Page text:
Brooklyn-born soprano Marie van Zandt (1858-1919) “outshone her competitors with her extraordinary ability to learn parts quickly and to sing them perfectly.” Her mother was a well-known singer who traveled extensively across Europe, and she had professional connections with Paris and with the opera singer Adelina Patti. Marie made her stellar singing debut in Covent Garden in 1897, followed by resounding successes in Italy. At the age of 21, van Zandt signed a contract with the Opéra-Comique, and she soon eared her nickname “enfant gatée” (spoiled child). Predictably, she subsequently became the target of jealous colleagues and was “at the center of a series of near-riots in the city.” Marie led a life of successful artistic intrigue as she stole the heart of the Tsar’s cousin and subsequently married a Russian Count. Be that as it may, the French playwright and librettist Edmond Gondinet saw van Zandt in a performance of Thomas’ Mignon in 1880, and he was determined to find a suitable libretto for her.
Léo Delibes: Lakmé, “Flower Duet” (Anna Netrebko/Elīna Garanča)
His choice fell on a recent novel by Pierre Loti titled “Rarahu,” also known as “Le marriage de Loti.” Set in British India, Lakmé (soprano) is the daughter of Nilakantha (bass-baritone), a Brahmin priest who thirsts for revenge against the occupying British. A group of English people wander near Nilakantha’s home: two officers, Frédéric (baritone) and Gérald (tenor), Miss Ellen, Gérald’s fiancée (soprano), her cousin Rose (soprano) and their governess Mistress Bentson (mezzo-soprano). When the others move on, Gérald remains behind and is discovered by Lakmé as she returns to her house. Her mysterious beauty instantly entrances him, and the heroine is moved as well. But he has to flee at the approach of Nilakantha, who swears vengeance when he finds the unknown intruders have profaned his ground. We find the two officers in a market place, shortly before being posted to a distant province. Mingling with the crowd is Nilakantha who has asked his daughter Lakmé to sing to attract the intruder. She breaks off, fainting, when she sees Gérald in the crowd. Gérald rushes forward to support her: Nilakantha stabs him and flees.
Léo Delibes: Lakmé – Act I: Viens, Mallika (Mady Mesplé, soprano; Danielle Millet, mezzo-soprano; Paris Opéra-Comique Orchestra; Alain Lombard, cond.)
Léo Delibes: Lakmé – Act I: Miss Rose, Miss Ellen, respectez les clotures! (Paris Opéra-Comique Orchestra; Alain Lombard, cond.)
Lakmé’s loyal servant Hadji (tenor) has sheltered the wounded Gérald in the forest, where Lakmé comes to tend him. While she is fetching water from the sacred spring that will seal their love, Frédéric comes to recall Gérald to his duty. Gérald agrees. Lakmé, returning, knows that he will desert her, so she snatches a poisonous datura leaf and swallows it. When Gérald realizes that she is dying for her love, he drinks from the sacred cup as a vow of fidelity as she dies, and Nilakantha is thwarted. Scholars have suggested that the “opera brings together many favorite features of the age: an exotic location, a fanatical priest figure, the mysterious pagan rituals of the Hindus and their bewitching flora, and the novelty of exotically colonial English people.” The plot, as in many other such novels, rests on the conflicts felt by both lovers as “both yield to the fatality of love.”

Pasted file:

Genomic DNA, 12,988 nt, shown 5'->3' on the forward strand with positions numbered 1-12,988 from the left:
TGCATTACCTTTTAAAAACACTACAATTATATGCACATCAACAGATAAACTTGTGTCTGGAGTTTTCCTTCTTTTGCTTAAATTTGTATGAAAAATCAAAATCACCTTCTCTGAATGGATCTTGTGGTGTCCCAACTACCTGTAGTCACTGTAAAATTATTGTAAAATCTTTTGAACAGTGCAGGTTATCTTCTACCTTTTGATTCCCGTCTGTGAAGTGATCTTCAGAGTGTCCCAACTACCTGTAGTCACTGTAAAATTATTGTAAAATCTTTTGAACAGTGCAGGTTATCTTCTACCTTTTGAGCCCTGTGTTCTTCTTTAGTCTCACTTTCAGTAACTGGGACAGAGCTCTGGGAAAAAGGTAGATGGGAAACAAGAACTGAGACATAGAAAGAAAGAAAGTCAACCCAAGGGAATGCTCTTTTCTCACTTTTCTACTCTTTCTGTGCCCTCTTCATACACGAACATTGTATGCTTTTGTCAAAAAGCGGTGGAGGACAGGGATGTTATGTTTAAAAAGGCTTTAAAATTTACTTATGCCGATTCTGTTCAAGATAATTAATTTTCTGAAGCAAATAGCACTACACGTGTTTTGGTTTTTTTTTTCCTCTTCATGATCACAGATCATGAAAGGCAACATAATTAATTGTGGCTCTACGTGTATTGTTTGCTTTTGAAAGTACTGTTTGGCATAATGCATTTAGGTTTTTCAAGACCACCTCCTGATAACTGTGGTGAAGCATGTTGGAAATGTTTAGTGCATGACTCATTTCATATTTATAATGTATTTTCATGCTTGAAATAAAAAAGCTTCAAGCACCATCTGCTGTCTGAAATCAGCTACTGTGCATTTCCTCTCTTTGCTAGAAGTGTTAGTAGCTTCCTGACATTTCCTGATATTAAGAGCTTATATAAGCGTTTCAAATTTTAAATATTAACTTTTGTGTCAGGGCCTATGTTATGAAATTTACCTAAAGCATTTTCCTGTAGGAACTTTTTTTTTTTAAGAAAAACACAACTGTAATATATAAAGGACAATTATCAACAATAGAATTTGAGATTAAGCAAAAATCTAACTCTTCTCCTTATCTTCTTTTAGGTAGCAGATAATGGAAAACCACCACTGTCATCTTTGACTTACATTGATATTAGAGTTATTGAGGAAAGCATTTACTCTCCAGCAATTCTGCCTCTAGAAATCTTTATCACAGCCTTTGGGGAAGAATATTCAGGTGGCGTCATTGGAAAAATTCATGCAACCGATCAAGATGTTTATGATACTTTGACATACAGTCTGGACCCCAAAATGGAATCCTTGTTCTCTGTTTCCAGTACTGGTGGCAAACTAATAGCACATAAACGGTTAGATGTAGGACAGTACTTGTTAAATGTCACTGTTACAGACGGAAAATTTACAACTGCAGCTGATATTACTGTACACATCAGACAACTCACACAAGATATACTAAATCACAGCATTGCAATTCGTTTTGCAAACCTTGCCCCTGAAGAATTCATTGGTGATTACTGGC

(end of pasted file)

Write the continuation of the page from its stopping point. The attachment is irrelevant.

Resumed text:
Léo Delibes: Lakmé – Act III: Sous le ciel tout étoilé (Joan Sutherland, soprano; Monte-Carlo National Opera Orchestra; Richard Bonynge, cond.)
Léo Delibes: Lakmé – Act III: Tu m’as donné le plus doux rave (Joan Sutherland, soprano; Alain Vanzo, tenor; Monte-Carlo National Opera Orchestra; Richard Bonynge, cond.)
Edmond Gondinet passed the novel to his friend Léo Delibes, who read it on a train journey to Vienna. Delibes immediately agreed and composed the score between July 1881 and June 1882. The premiere on 14 April 1883 at the Opéra-Comique (Salle Favart) in Paris was a resounding success, and Marie van Zandt was showered with accolades. It was the “conventional form and pleasant style with touches of exoticism, delicate orchestration and melodic richness, which earned Delibes a success with audiences.” The composer “treats the passionate elements in his story with warm and expressive music and reserves oriental color for scenes of incantation and ceremony, for prayers and dances and for the tumultuous market scene, often with modal scales. The music is always reserved and tasteful, deftly orchestrated and imbued with many subtle harmonic colors. The most celebrated numbers are the duet ‘Dôme épais’ for Lakmé and her servant.”
The opera remained in the repertory of the Opéra-Comique for some 80 years and was quickly produced on other stages as well. To be sure, the opera has given us some of the most celebrated numbers in the repertoire, including the “Flower Duet” from Act 1 and the “Bell Song” in Act 2, but in this time of everybody being offended on behalf of somebody else, it is now slandered for being “stuck in a racist, sexist past.” Lakmé alongside the entire genre of opera in the 19th century is a historical art form, a museum of musical and social conventions from the past. Making sure that the role of Lakmé is performed by a genetically and culturally verified Indian soprano and set on the planet “Righteousness” with the libretto cleansed of all offending words is not the answer; it takes historical contextualization, and detailed knowledge of musical, literary and theatrical styles and conventions.
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Leo Delibes: Lakmé, “Bell Song” (Natalie Dessay)